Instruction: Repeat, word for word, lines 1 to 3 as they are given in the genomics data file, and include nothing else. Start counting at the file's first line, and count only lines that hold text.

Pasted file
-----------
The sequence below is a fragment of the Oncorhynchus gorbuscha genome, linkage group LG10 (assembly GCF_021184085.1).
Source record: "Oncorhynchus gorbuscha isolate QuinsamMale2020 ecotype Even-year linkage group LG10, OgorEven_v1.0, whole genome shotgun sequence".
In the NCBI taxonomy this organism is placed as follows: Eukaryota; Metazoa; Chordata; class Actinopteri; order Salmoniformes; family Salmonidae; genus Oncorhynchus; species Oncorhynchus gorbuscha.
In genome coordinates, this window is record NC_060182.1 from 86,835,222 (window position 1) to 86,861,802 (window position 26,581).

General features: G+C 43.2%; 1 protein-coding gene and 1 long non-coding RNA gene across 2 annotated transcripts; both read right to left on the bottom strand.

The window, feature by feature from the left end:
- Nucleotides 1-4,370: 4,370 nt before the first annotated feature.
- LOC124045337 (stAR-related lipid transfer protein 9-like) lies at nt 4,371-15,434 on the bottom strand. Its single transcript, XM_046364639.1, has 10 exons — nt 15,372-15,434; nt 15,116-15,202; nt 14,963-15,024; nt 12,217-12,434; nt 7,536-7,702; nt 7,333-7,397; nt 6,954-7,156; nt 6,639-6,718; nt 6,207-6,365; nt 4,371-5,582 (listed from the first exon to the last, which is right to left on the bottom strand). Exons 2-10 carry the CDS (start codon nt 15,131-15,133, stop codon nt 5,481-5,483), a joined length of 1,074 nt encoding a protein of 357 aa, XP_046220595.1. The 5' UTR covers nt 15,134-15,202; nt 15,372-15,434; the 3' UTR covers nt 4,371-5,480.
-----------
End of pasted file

The sequence below is a fragment of the Oncorhynchus gorbuscha genome, linkage group LG10 (assembly GCF_021184085.1).
Source record: "Oncorhynchus gorbuscha isolate QuinsamMale2020 ecotype Even-year linkage group LG10, OgorEven_v1.0, whole genome shotgun sequence".
In the NCBI taxonomy this organism is placed as follows: Eukaryota; Metazoa; Chordata; class Actinopteri; order Salmoniformes; family Salmonidae; genus Oncorhynchus; species Oncorhynchus gorbuscha.